And while I understand the anger, the vitriol, and the projection – these are, after all, legitimate aspects of feeling marginalized, they are ultimately pervasive. They don’t promote change in a meaningful way, they don’t allow us to examine issues of masculinity and feel trapped by their expectations.

Just as I am not defined by my masculinity, I am not defined by my love of games and its conflation of Internet culture and entitlement. I am not a Gamer. Neither am I someone who subscribes to the traditional tenants of masculinity – at least not any more.

If not a Gamer, then what am I? I am a constantly evolving self. As the writer Earnest Hemingway, known for his own battles with masculinity, once said: “There is nothing noble in being superior to your fellow man; true nobility is being superior to your former self.”

To that end, it is much healthier, both for your own mental health and wellness, and for the world around you, to disengage from the Us vs Them or You vs I paradigm.

Instead, rather than feeling confused or conflicted by the expectations of masculinity, just decide whether you want its toxicity to define you.

In other words: Don’t be a Gamer. Be your own person.

Daniel Horowitz

Daniel Horowitz

Daniel doesn't just play and write about games, but he also writes his own comics. He can usually be found arguing with Dale about who the best member of the X-Men is (it's Jamie Madrox, obviously)
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  • Spartanlemur

    This whole thing is just a consequence of cultural Marxism, which pits women (proletariat) against men (bourgeoisie) in some naive dialectical conflict.

    But, while I disagree with him, at least Marx had an argument in that he pitted the many slaves against the few who “stole” from them. This is just 50/50 men vs women, and so there is no natural victor (physical might making right is the only political and social reality, which is why numbers are important).

    Thus, feminism must be built on the grounds that it directly benefits men as we are. If Sarkeesian wants to change games for men she has to convince us that the changes will make things better for us, or seek to direct her effort away from judging male gamers and towards attracting new women to gaming.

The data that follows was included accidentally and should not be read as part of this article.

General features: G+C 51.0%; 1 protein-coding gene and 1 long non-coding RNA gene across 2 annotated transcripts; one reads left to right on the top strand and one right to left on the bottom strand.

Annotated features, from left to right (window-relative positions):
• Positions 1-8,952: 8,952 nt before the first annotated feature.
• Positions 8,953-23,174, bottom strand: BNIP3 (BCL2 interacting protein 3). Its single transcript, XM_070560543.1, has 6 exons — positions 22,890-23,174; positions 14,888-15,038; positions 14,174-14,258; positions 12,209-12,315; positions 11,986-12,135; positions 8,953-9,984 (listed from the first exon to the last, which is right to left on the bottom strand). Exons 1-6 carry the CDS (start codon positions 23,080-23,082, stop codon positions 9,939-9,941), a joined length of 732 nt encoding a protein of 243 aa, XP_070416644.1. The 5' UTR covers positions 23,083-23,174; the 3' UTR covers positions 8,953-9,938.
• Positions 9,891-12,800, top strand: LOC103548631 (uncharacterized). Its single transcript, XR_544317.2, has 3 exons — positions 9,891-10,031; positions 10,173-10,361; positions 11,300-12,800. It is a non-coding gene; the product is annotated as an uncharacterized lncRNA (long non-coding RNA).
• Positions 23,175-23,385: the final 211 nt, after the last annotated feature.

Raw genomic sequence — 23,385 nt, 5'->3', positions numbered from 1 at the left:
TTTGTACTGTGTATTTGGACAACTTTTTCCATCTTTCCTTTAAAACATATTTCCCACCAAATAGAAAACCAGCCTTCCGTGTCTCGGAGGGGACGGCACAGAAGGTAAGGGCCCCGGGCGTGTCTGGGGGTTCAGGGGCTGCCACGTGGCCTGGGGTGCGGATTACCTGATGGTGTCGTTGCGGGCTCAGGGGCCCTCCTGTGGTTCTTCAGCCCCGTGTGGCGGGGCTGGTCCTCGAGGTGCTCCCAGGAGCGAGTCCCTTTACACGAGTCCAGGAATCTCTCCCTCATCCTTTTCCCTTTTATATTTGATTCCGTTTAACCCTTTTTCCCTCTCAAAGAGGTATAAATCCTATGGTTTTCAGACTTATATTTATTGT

Right now, all I see her doing is identifying tropes which I (and I assume “gamers”) like and support. Oh, that and insulting us by calling us “misogynists”, which is etymologically an incorrect term. Journalists call us names and it’s only right that we should speak up and not sit there and nod in shame. Because they don’t have the moral high-ground. Nobody does.

    What matters is when games see a press dissonant with their readers and then change their game design as a result; which seems to have happened with Bioware in particular recently.
    People are free to try and change minds, to attempt to align interests, but to do so they’re going to have to use the carrot and not the stick; perhaps by explaining to men how strong female characters are more attractive..or how female protagonists can be nice to look at…or even how thicker armour is realistic (but not insulting men for wanting to look at a female in skimpy clothes; I refuse to feel guilty for liking women with little in the way of clothing). You might see these things as “misogyny” but I see them as men, who make up the majority of gamers being comfortable with their own thoughts, and not self-loathing.

    As for the pay video you showed; equal pay for equal work is important (but only because it shows that capitalism is functioning effectively, and recruiters are making rational decisions which improve market efficiency which benefits all of us), but that man compared one anecdotal example to the fact which economists try to drive home whenever they get a chance to share their peer-reviewed findings. In other words don’t believe it.